5. The method of claim 1 further characterized in that said wash liquid comprises distilled or deionized water.

6. The method of claim 1 further characterized in that said wash liquid includes a wetting agent.

7. The method of claim 1 further characterized in that said wash liquid is applied by spraying the same against the Ware.

8. The method of claim 1 further characterized in that said vitreous design comprises a vitriable ceramic color in a resinous `Iilm.

9. The method of claim 8 further characterized in that said resinous iilm is Selected from the group consisting of ethyl cellulose and acrylic resin lilms.

10. The method of claim 8 further characterized in that said article comprises glassware, said resinous lm comprises a methacrylate polymer, and said wash liquid comprises water at an elevated temperature substantially above room temperature.

References Cited UNITED STATES PATENTS 2,248,213 7/1941 Beck 156-240 2,43 8,514 3/ 1948 Miller 156-89 3,274,017 9/1966 Borrajo 117-36 XR EARL M. BERGERT, Primary Examiner.

G. W. MOXON II, Assistant Examiner.

U.S. Cl. X.R.

Patent Citations
Cited PatentFiling datePublication dateApplicantTitle
US2248213 *Aug 8, 1938Jul 8, 1941Vitachrome IncDecalcomania transfer and method
US2438514 *Aug 21, 1941Mar 30, 1948Miller Pottery Engineering CoMethod and apparatus for decorating pottery ware
US3274017 *Jan 4, 1965Sep 20, 1966Borrajo Enrique PereiraVitrifiable decalcomania
Referenced by
Citing PatentFiling datePublication dateApplicantTitle
US3642551 *Aug 27, 1968Feb 15, 1972Schoijett Horacio NProcess for decorating pottery
US3894167 *Apr 24, 1972Jul 8, 1975Xavier Leipold FDecalcomania for decorating ceramic ware
US3926710 *Oct 16, 1972Dec 16, 1975Commercial Decal IncApparatus for applying decalcomania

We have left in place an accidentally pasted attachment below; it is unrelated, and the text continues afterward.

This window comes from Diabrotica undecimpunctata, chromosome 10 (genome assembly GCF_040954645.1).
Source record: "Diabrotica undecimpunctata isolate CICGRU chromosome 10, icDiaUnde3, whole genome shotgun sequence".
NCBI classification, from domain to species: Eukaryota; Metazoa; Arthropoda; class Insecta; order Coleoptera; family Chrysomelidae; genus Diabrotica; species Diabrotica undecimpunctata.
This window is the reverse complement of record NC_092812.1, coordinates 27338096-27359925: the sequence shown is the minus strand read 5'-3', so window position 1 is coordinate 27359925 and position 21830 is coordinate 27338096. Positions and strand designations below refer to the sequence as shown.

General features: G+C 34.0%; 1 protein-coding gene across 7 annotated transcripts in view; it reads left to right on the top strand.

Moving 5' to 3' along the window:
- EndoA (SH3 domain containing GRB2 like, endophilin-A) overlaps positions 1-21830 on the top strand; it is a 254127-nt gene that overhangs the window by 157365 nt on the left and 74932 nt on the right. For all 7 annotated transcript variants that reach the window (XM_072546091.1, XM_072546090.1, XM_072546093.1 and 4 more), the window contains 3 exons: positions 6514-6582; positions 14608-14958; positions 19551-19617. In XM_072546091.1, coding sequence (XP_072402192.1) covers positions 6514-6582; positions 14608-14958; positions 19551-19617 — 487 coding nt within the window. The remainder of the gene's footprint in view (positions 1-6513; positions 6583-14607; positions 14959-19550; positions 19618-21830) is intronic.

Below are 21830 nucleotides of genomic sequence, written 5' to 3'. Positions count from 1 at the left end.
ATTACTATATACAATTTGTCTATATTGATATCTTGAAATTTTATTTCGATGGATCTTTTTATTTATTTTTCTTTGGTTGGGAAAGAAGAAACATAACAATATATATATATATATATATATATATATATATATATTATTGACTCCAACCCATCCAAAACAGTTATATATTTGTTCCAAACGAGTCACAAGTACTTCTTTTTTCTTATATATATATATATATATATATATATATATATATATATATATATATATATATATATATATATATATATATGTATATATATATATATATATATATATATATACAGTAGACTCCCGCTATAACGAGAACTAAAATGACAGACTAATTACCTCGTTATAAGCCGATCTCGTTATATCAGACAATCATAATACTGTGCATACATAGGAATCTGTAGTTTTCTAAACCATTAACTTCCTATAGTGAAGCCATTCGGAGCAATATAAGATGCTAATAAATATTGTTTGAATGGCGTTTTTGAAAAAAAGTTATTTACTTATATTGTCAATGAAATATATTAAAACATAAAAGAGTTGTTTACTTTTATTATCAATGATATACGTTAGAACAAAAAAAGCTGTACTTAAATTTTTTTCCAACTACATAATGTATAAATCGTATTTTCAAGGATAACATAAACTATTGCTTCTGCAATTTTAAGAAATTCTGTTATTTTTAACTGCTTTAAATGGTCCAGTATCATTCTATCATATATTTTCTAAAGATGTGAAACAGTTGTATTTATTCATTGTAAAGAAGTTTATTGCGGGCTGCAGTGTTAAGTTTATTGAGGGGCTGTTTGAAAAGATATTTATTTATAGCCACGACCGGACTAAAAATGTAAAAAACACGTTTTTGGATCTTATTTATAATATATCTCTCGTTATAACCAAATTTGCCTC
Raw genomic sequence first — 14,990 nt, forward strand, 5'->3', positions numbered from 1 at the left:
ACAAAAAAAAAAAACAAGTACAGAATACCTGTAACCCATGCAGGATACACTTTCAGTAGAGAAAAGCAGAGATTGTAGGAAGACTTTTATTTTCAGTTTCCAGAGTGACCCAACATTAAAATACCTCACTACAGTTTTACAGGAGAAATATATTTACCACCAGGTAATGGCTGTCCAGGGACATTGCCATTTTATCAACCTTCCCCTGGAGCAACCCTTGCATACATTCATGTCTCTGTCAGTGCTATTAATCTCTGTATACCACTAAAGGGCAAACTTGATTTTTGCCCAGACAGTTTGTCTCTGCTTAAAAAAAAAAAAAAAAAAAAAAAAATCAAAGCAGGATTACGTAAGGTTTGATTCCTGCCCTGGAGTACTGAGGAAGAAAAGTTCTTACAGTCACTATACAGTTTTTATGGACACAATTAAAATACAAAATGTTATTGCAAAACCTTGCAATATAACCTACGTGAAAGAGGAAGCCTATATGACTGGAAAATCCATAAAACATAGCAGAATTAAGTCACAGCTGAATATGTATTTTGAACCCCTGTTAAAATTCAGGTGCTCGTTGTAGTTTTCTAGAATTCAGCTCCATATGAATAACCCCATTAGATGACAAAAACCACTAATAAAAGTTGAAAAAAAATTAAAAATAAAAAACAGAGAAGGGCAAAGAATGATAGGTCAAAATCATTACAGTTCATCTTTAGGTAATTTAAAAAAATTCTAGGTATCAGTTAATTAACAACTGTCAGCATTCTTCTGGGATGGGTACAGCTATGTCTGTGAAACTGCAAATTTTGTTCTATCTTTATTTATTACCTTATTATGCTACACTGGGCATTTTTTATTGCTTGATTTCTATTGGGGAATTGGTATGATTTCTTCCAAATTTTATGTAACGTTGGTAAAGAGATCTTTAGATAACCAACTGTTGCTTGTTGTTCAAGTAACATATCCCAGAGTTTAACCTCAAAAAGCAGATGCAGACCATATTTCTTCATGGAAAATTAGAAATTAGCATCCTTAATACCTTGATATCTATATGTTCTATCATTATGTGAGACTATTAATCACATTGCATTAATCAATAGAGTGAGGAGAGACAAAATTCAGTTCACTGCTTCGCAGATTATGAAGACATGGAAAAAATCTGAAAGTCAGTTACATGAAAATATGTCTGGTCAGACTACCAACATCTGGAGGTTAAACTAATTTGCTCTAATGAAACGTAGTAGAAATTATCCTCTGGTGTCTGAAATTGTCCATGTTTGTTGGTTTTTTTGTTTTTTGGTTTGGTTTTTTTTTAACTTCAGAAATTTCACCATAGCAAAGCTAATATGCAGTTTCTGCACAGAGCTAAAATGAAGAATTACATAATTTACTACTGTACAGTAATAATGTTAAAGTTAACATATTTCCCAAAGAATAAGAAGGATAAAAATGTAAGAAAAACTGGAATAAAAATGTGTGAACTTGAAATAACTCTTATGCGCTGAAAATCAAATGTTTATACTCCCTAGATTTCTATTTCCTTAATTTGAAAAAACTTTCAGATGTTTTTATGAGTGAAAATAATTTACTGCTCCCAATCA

US3967021 *Feb 12, 1973Jun 29, 1976Pictorial Productions, Inc.Decalcomanias employed in offset transfer process
US3984273 *Oct 20, 1975Oct 5, 1976Corning Glass WorksDecal applying method
US4235657 *Feb 12, 1979Nov 25, 1980Kimberly Clark CorporationMelt transfer web
US4451307 *Sep 6, 1983May 29, 1984Villeroy & Boch Keramische Werke KgMethod of applying color relief decorations to ceramic and like products
US4597815 *Nov 25, 1981Jul 1, 1986Nissha Printing Co., Ltd.Transfer printing
US5057659 *Feb 4, 1986Oct 15, 1991Commercial Decal, Inc.Microwave heating utensil with particulate susceptor layer
US5069954 *Jan 28, 1988Dec 3, 1991501 Johnson Matthey Public Limited CompanyTransfer for automatic application
US5306374 *Dec 11, 1992Apr 26, 1994Perry HambrightTacky pattern craft transfer process
US6209605Sep 16, 1998Apr 3, 2001Signature Balls, L.L.C.Apparatus for applying an image to a spherical surface
DE2750993A1 *Nov 15, 1977May 18, 1978Commercial Decal IncWaermeloesbares abziehbild
EP0059276A1 *Feb 27, 1981Sep 8, 1982Corning Glass WorksProduction of decalcomanias and apparatus for the production thereof
Classifications
U.S. Classification156/89.23, 156/247, 156/240, 156/704
International ClassificationB44C1/17
Cooperative ClassificationB44C1/1712
European ClassificationB44C1/17F
Legal Events
DateCodeEventDescription
Apr 16, 1986AS02Assignment of assignor's interest
Owner name: GGA CORPORATION, SUITE 620, 983 OLD EAGLE SCHOOL R
Effective date: 19860331
Owner name: MEYERCORD CO. THE
Apr 16, 1986ASAssignment
Owner name: GGA CORPORATION, SUITE 620, 983 OLD EAGLE SCHOOL R
Free format text: ASSIGNMENT OF ASSIGNORS INTEREST.;ASSIGNOR:MEYERCORD CO. THE;REEL/FRAME:004541/0047
Effective date: 19860331